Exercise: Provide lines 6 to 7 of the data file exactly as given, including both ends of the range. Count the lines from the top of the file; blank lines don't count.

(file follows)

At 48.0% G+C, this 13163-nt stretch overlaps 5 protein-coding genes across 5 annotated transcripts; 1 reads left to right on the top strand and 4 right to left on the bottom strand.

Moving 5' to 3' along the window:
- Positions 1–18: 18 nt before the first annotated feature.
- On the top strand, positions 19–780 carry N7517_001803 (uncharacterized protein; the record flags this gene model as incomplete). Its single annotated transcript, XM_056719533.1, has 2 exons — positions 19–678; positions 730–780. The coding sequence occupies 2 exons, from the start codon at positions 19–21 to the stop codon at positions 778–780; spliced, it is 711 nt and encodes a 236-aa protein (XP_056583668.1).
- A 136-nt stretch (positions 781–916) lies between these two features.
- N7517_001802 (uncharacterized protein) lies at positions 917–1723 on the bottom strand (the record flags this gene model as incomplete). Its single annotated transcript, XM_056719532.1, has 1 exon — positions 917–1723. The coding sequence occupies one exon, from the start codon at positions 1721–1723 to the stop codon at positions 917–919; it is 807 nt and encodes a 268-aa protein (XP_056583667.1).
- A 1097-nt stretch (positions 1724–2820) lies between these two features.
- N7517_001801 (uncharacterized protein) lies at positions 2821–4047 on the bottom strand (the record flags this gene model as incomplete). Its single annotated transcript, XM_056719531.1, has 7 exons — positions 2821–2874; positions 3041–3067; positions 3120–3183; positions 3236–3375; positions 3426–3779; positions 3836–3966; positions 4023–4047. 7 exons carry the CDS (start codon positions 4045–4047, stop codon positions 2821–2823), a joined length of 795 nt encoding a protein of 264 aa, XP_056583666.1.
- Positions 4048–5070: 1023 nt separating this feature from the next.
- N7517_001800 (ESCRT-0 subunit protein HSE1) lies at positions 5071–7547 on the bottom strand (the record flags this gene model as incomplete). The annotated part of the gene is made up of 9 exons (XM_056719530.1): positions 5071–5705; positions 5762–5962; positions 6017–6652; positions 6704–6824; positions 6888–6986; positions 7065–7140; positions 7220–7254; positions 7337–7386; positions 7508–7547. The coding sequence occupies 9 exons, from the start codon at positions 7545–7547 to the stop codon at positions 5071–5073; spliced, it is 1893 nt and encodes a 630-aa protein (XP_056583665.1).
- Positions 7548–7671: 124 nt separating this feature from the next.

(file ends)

- N7517_001802 (uncharacterized protein) lies at positions 917–1723 on the bottom strand (the record flags this gene model as incomplete). Its single annotated transcript, XM_056719532.1, has 1 exon — positions 917–1723. The coding sequence occupies one exon, from the start codon at positions 1721–1723 to the stop codon at positions 917–919; it is 807 nt and encodes a 268-aa protein (XP_056583667.1).
- A 1097-nt stretch (positions 1724–2820) lies between these two features.